Rosenberg wants sales tax cut off 2018 ballot

  • Sen. Stanley Rosenberg of Amherst said Tuesday that he will seek re-election both to his western Mass. seat and as Senate president. SHNS photo

State House News Service
Tuesday, November 28, 2017

When Senate President Stanley Rosenberg votes in next year’s statewide election, he plans to fill in the bubble for the Democratic nominee for governor and see his own name on the ballot again.

There’s one thing Rosenberg hopes he won’t see on the 2018 ballot: a question that would lower the state’s sales tax from 6.25 percent to 5 percent. And he might have a willing partner on a deal in the Retailers Association of Massachusetts.

“I’ve been around here long enough to know that a lot of things that are proposed for the ballot never make it to the ballot. I’d be happy to work with people to try to keep it off,” Rosenberg said at a media availability in his office.

Rosenberg on Tuesday offered a look ahead at the election that’s just under a year away, telling reporters he would seek a 15th term in the Senate and, if reelected, ask his colleagues to back him for a third term leading the chamber in 2019.

Gov. Charlie Baker on Tuesday discussed his own re-election bid from the Table Talk Pie plant in Worcester, and Rosenberg said that while he wishes the Swampscott Republican luck, he’ll support the Democratic nominee.

Three men – Jay Gonzalez of Needham, Setti Warren of Newton and Bob Massie of Somerville – have launched campaigns for the Democratic gubernatorial nomination. Rosenberg said he’s had “very engaging” phone conversations with each and does not have a favored candidate at this point.

Rosenberg, an Amherst Democrat, declined to offer any specific critiques of Baker, but pointed to tax policy as an area where he and the governor disagree.

While Rosenberg and his Democratic colleagues in the House have not forced major tax choices upon Baker, he said he hoped a Democrat in the Corner Office could offer “a vision that would show us how we should change a tax system to get the resources we need for the public investments we need.”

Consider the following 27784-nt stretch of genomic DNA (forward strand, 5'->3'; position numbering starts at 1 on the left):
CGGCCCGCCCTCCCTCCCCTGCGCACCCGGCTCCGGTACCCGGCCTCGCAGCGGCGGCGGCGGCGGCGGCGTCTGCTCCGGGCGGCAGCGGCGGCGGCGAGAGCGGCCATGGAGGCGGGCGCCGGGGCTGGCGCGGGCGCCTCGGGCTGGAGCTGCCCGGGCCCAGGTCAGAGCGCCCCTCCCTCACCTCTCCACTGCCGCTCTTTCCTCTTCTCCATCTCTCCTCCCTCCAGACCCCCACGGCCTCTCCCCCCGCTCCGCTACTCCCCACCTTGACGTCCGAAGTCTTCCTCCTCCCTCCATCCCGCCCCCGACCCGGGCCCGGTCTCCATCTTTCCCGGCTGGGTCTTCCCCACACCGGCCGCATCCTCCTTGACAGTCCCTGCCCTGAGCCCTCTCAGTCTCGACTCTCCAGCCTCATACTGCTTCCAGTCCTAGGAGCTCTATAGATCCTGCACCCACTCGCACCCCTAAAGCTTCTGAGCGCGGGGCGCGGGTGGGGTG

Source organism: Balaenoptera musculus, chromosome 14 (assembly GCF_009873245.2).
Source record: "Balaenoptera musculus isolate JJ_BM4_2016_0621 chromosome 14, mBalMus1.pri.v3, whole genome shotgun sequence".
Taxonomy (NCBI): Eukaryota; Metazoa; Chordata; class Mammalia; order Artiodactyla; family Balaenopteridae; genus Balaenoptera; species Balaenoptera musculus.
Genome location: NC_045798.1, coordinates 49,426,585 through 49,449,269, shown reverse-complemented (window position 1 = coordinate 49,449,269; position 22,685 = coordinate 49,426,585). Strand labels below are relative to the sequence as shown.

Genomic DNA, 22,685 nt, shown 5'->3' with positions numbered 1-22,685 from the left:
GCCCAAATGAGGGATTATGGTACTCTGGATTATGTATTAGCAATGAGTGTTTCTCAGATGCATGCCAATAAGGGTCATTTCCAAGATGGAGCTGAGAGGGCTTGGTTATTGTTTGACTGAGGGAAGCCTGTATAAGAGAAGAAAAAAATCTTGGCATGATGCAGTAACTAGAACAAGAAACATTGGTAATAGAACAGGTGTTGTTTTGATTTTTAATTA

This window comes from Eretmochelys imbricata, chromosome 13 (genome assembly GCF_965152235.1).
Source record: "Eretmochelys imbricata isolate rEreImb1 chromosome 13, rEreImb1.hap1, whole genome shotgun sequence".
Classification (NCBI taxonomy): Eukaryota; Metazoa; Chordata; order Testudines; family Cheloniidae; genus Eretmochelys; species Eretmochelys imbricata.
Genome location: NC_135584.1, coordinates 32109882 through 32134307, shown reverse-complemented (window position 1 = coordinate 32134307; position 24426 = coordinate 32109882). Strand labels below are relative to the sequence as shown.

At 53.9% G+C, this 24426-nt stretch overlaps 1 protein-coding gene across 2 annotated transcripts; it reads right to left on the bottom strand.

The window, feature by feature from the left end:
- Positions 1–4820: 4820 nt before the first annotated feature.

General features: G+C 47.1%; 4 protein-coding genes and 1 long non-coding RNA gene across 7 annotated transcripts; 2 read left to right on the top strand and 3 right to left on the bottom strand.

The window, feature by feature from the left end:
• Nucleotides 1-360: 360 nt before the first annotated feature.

“We’re not in the campaign right now,” Rosenberg said. “My job is to govern with the governor, and we’re doing a lot of good stuff and I want to make sure that we can continue to do a lot of good stuff.”

Baker and leaders of the Democrat-controlled Legislature often tout their bipartisan working relationship. “It’s too bad he’s not a Democrat,” Rosenberg quipped when asked about that dynamic.

The Senate has passed 13 major policy bills over the first 11 months of the two-year session – including rewrites to the marijuana legalization ballot law, a campus sexual violence prevention bill, and criminal justice and health care legislation – according to a report prepared by Rosenberg’s office. The report does not mention a headline-grabbing law passed at the outset of 2017 that awarded big pay raises to legislators, judges and other public officials.

Among the accomplishments listed in the report is the Legislature’s advancing of the so-called “Fair Share Amendment” – a proposal to alter the state’s constitution to impose a surtax on incomes over $1 million – to the 2018 ballot. Opponents of the measure are working in court to get it disqualified from the ballot.

Rosenberg backs the surtax, which supporters say could generate roughly $2 billion to be used on transportation and education.

The Legislature in 2009 raised the sales tax from 5 percent to 6.25 percent to plug state budget gaps that developed during and after the Great Recession. The following year, voters shot down a ballot question to lower the sales tax to 3 percent, rejecting the proposal 57 to 43 percent.